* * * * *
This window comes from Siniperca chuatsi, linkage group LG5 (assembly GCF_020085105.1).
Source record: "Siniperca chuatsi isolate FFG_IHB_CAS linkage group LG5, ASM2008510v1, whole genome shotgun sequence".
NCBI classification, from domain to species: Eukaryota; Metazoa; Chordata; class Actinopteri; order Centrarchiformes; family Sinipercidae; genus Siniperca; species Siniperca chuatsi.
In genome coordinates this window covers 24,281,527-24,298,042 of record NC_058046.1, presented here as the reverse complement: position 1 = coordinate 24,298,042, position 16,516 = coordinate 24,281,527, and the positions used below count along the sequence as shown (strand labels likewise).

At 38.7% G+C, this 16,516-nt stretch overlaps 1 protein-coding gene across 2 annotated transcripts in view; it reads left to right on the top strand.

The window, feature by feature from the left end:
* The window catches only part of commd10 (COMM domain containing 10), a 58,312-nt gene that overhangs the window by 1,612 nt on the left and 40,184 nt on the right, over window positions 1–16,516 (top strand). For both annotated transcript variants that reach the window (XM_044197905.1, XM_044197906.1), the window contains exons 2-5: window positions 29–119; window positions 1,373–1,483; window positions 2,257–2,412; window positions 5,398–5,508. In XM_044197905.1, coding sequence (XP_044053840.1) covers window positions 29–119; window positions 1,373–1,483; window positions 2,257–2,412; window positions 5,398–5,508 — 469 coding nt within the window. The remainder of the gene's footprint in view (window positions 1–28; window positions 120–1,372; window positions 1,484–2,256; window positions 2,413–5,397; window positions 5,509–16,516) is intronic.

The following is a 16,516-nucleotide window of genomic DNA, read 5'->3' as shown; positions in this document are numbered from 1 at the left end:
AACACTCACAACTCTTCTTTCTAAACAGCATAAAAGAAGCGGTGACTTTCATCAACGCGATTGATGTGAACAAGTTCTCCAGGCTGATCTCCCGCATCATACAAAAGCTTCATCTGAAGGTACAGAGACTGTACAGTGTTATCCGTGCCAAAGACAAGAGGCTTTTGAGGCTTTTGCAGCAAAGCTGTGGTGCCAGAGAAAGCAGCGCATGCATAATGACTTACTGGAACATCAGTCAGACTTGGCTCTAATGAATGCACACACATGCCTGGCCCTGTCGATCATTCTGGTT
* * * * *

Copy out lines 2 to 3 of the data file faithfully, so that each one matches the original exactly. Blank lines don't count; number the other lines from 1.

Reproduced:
Source record: "Siniperca chuatsi isolate FFG_IHB_CAS linkage group LG5, ASM2008510v1, whole genome shotgun sequence".
NCBI classification, from domain to species: Eukaryota; Metazoa; Chordata; class Actinopteri; order Centrarchiformes; family Sinipercidae; genus Siniperca; species Siniperca chuatsi.